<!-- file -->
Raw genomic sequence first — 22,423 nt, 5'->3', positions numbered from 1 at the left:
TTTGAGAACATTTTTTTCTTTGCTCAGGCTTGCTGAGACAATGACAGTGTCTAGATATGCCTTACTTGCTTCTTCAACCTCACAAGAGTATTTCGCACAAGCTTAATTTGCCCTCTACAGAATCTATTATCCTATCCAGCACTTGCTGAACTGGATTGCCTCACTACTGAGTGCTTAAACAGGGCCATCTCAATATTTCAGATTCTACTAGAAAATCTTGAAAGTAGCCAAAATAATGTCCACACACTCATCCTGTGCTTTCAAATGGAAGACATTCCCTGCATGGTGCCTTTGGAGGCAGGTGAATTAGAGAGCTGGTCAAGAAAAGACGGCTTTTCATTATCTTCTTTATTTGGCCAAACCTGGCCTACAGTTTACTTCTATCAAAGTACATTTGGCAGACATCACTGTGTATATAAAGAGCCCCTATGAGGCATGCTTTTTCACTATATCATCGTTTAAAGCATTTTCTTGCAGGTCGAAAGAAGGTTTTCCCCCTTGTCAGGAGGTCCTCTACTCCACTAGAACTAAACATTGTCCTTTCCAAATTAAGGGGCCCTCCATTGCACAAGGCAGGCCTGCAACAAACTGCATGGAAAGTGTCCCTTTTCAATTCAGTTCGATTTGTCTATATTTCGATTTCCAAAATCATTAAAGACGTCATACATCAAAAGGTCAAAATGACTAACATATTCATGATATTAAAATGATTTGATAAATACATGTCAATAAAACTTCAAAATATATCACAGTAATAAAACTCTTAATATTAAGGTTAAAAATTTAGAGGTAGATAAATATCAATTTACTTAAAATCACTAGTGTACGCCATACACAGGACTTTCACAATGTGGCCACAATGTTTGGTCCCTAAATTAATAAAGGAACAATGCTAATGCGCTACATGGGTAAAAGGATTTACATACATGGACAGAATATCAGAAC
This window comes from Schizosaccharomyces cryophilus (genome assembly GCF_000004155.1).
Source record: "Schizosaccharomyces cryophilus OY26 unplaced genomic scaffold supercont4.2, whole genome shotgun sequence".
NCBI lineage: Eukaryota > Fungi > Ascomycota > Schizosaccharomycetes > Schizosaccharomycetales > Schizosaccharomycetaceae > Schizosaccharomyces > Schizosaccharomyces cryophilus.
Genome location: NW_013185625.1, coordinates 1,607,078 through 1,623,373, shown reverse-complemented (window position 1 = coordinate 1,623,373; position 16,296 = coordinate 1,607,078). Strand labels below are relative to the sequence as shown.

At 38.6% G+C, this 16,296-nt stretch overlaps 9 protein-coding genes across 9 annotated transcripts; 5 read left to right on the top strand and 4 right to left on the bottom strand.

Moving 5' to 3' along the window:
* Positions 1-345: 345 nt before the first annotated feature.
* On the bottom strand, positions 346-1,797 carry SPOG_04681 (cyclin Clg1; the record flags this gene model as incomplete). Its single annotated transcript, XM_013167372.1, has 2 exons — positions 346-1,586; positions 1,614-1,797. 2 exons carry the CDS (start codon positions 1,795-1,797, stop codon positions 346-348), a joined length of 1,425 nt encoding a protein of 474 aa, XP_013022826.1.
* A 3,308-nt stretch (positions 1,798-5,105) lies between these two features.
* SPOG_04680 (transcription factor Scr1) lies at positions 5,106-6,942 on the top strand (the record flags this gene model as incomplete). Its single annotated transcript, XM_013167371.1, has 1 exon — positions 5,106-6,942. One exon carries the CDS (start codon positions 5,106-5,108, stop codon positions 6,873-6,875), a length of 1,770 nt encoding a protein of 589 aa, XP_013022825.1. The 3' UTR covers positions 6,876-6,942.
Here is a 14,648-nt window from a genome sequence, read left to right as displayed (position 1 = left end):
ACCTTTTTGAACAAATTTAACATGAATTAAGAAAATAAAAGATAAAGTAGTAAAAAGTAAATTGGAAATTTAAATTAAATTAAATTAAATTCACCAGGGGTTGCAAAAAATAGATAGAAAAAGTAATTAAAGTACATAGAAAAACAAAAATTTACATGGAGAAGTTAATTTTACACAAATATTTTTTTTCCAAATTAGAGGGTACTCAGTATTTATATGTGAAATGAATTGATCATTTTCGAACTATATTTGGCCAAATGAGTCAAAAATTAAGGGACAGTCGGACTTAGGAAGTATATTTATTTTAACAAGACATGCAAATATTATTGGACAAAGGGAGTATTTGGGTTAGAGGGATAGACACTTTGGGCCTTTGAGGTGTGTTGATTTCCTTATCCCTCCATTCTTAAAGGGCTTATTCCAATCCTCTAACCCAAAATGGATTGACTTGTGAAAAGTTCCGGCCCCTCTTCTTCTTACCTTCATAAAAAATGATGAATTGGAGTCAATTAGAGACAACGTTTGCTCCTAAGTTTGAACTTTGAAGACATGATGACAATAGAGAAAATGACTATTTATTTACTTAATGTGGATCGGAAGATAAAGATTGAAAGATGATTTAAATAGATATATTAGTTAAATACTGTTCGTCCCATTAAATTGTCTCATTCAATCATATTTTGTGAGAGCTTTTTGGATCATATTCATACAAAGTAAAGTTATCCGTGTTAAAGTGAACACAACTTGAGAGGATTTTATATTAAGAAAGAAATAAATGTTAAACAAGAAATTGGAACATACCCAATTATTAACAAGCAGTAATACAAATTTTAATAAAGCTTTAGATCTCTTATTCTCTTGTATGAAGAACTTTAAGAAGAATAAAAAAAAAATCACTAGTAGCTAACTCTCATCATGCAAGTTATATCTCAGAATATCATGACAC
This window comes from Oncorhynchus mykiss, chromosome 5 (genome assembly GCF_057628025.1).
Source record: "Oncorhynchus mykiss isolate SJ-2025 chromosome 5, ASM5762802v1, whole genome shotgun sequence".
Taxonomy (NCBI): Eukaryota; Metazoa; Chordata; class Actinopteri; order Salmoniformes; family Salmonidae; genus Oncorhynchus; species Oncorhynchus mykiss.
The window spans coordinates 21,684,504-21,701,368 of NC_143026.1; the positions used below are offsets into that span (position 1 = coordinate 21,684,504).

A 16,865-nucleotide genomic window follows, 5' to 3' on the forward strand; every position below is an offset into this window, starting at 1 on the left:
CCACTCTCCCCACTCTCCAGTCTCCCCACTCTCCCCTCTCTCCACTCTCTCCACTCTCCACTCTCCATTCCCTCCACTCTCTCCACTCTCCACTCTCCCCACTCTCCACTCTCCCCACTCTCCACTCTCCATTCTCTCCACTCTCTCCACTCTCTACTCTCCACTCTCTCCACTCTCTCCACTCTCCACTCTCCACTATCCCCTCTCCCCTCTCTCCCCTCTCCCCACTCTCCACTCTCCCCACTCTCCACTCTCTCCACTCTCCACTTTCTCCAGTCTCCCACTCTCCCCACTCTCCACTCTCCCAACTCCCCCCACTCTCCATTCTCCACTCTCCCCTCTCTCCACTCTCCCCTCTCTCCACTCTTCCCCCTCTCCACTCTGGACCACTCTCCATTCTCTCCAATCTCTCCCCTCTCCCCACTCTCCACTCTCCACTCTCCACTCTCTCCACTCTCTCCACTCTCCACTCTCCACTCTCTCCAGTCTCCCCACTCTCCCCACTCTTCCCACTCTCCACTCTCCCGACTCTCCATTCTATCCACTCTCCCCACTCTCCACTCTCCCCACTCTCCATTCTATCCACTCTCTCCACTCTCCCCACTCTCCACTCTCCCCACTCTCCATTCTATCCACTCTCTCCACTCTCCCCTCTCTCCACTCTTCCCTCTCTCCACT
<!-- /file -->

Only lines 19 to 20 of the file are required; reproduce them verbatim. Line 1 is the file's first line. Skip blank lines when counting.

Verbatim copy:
A 16,865-nucleotide genomic window follows, 5' to 3' on the forward strand; every position below is an offset into this window, starting at 1 on the left:
CCACTCTCCCCACTCTCCAGTCTCCCCACTCTCCCCTCTCTCCACTCTCTCCACTCTCCACTCTCCATTCCCTCCACTCTCTCCACTCTCCACTCTCCCCACTCTCCACTCTCCCCACTCTCCACTCTCCATTCTCTCCACTCTCTCCACTCTCTACTCTCCACTCTCTCCACTCTCTCCACTCTCCACTCTCCACTATCCCCTCTCCCCTCTCTCCCCTCTCCCCACTCTCCACTCTCCCCACTCTCCACTCTCTCCACTCTCCACTTTCTCCAGTCTCCCACTCTCCCCACTCTCCACTCTCCCAACTCCCCCCACTCTCCATTCTCCACTCTCCCCTCTCTCCACTCTCCCCTCTCTCCACTCTTCCCCCTCTCCACTCTGGACCACTCTCCATTCTCTCCAATCTCTCCCCTCTCCCCACTCTCCACTCTCCACTCTCCACTCTCTCCACTCTCTCCACTCTCCACTCTCCACTCTCTCCAGTCTCCCCACTCTCCCCACTCTTCCCACTCTCCACTCTCCCGACTCTCCATTCTATCCACTCTCCCCACTCTCCACTCTCCCCACTCTCCATTCTATCCACTCTCTCCACTCTCCCCACTCTCCACTCTCCCCACTCTCCATTCTATCCACTCTCTCCACTCTCCCCTCTCTCCACTCTTCCCTCTCTCCACT